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Steven Frank profile image
Steven Frank profile image
10/10 starsCompleted
  • 59 reviews
  • 57 completed
1 year, 10 months ago
No lyrical odes to the wonders of flight open this rigorous introduction to aerodynamics. Instead it’s an abrupt osedive into the character-building equations. And they keep on coming. Which shouldn’t surpri... No lyrical odes to the wonders of flight open this rigorous introduction to aerodynamics. Instead it’s an abrupt osedive into the character-building equations. And they keep on coming. Which shouldn’t surprise anyone, because aerodynamics is mostly fluid mechanics and fluid mechanics is bone-breaking math. The course initially tips its hat to aspects of aircraft performance such as vehicle range and cruise analysis, but most of the time is spent on the more fundamental topics of thermodynamics, flow equations, aerodynamic modeling, shock waves, and boundary layers. The course uses a “flipped classroom” model that dispenses with traditional lectures, instead devoting video instruction time to solving problems. The absence of an organizing lecture sequence may seem dismaying at first, but in fact, the approach works quite well. The written materials are clear and complete, if terse, and the highly mathematical subject matter really takes on life only in the context of problems anyway. For those looking for elaboration, the standard Anderson textbook is a useful reference. Each course module includes a series of embedded problems that sharpen comprehension of the written material (with accompanying explanatory videos after you’ve tried them); “sample problems” that are solved in videos and are less “samples” than a key part of the instruction; and several often-challenging “homework” problems that push your understanding to a higher level, and really function more like quizzes. The dedication of the staff, in particular Prof. Darmofal himself, to this course cannot be overstated, nor can its contribution to students’ success. The material is cumulative, so that if you fall overboard early, you’ll drown in the equations – and the staff’s energetic responses to student queries tossed many of us a needed life preserver. When you’ve finished, and can take a wider look at what you’ve learned, you’ll be amazed at the size of your toolbox – how much you can predict about the aerodynamic performance of a wing based on the slimmest description, the range of conditions you can model, the way once- mysterious fluids concepts have become second-nature. If you’re looking for a thorough introduction to the mechanisms (if not the wonders) of flight, sharpen up your math skills – fluency in vector calculus, differential equations and Fourier operations is a must – and get ready for a rough but rewarding ride.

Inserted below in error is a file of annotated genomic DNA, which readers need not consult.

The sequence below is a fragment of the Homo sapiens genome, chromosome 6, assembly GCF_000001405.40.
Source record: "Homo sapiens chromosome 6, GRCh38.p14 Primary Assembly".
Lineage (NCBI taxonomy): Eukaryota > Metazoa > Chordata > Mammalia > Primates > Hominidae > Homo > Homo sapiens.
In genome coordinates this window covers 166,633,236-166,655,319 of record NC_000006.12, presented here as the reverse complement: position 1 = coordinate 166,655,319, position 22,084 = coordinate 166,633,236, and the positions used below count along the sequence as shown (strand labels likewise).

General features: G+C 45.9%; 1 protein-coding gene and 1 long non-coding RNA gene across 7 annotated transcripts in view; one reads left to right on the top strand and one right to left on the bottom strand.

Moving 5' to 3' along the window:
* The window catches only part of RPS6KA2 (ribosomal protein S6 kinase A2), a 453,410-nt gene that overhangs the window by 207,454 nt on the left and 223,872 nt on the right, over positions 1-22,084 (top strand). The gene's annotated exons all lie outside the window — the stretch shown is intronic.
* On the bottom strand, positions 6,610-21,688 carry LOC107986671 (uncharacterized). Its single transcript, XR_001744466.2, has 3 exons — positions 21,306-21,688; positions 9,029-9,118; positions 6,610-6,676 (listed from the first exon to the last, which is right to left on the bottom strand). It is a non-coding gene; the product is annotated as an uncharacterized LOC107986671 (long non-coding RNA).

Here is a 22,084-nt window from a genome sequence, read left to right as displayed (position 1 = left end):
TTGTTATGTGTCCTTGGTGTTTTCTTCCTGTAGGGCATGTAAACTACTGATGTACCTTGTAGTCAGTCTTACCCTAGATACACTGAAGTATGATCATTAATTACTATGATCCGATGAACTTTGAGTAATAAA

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10/10 starsTaking Now
2 years, 10 months ago
Excellent content. However, along with first year physics and mathematics knowledge, one should have proper knowledge of fluid mechanics too. (Had to drop this course earlier due to lack of knowledge of flui... Excellent content. However, along with first year physics and mathematics knowledge, one should have proper knowledge of fluid mechanics too. (Had to drop this course earlier due to lack of knowledge of fluid mechanics, now doing the archived course)
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